Log Cabin Republicans v. U.S., 658 F.3d 1162 (9th Cir. 2011)

The 9th Circuit panel ruling on the enforcement of the military use of a “Don’t Ask, Don’ Tell” polilcyi was dismissed on ground the lawsuit had been rendered moot by other sources.  Nevertheless, a concurring judge wrote a scholarly and neutral opinion outlining the role of he judiciary in resolving issues of “Due Process.”  Elegantly phrased he said this. 

“The [Supreme] Court has imposed  … dual limitations on substantive due process analysis to preserve the fiduciary’s proper role in the constitutional structure. “[E]xtending constitutional protection to an asserted right or liberty interest … to a great extent[ ] place[s] the matter outside the arena of public debate and legislative action.” (cite omitted). Whenever the Court expands the concept of substantive due process, moreover, it risks “subtly transform[ing]” the liberty protected by the due process clause to “the policy preferences of the Members of th[e] Court.”

      In short, when confronted with assertions of new fundamental rights, rather than invite innovation the Court has counseled caution. The Court has developed a trusted method reflecting that caution. And while the Court has on occasion departed from its established method, it has not licensed lower courts to do so. Most important, when a right is not rooted in our constitutional text, traditions, or history, our authority as judges is at its end. We must then leave the task of identifying and protecting new rights where the Constitution leaves it—with the political branches and the people.”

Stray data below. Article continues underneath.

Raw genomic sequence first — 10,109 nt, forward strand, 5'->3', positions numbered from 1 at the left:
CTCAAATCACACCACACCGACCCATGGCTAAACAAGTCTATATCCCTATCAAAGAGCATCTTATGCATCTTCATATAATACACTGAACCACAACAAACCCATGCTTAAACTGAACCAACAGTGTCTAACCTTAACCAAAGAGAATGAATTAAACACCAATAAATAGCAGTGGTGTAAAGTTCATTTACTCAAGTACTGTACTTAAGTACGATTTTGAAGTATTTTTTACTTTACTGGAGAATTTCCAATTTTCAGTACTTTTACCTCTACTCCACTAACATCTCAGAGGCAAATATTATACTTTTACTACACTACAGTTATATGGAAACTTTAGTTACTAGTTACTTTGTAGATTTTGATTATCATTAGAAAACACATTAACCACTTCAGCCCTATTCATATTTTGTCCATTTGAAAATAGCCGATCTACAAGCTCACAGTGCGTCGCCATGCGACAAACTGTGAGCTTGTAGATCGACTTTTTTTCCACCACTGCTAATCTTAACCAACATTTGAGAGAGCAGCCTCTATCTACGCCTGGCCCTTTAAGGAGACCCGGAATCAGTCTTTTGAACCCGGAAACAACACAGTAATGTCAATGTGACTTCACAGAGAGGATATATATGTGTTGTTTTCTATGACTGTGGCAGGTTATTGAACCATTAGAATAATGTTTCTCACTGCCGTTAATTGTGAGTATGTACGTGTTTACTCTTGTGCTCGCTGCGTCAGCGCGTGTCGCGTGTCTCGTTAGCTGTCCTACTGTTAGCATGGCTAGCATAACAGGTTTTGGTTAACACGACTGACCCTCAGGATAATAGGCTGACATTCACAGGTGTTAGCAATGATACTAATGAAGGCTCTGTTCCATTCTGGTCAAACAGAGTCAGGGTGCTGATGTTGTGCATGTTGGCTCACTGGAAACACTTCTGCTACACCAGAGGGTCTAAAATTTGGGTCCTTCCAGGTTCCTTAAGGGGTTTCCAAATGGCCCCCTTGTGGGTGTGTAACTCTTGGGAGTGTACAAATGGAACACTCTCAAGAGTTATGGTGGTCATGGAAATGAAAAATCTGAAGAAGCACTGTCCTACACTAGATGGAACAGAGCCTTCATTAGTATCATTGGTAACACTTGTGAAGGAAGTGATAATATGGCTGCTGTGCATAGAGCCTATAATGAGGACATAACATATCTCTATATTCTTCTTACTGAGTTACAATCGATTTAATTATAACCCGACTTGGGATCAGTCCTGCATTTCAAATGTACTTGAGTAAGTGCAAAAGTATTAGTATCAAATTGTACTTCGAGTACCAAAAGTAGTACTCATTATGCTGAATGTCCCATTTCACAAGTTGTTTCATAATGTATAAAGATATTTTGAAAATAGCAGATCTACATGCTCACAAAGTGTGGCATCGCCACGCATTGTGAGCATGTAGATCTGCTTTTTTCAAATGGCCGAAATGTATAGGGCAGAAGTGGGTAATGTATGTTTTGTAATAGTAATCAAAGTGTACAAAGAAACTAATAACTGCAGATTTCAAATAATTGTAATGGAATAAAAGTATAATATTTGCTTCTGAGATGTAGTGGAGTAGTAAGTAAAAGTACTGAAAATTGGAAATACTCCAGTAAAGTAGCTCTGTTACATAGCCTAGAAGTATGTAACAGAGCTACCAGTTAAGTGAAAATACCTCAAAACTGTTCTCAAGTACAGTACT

This truncated statement applies to cases previously decided by the 9th Circuit on policy grounds, not Constitutional predicates.  The Supreme Court has repeatedly denounced judicial attempts to expand the role of equal protection and due process not only in discovering new “liberty interests” but in countless other
cases has reversed the 9th Circuit for expanding Constitutional rights. In fact, the Supreme Court reviewed the role of federal courts and the extent of “due process” as early as in a 1997 case reversing the 9th Circuit; Washington v. Glucksberg,  521 U.S.7 02 (1997 ).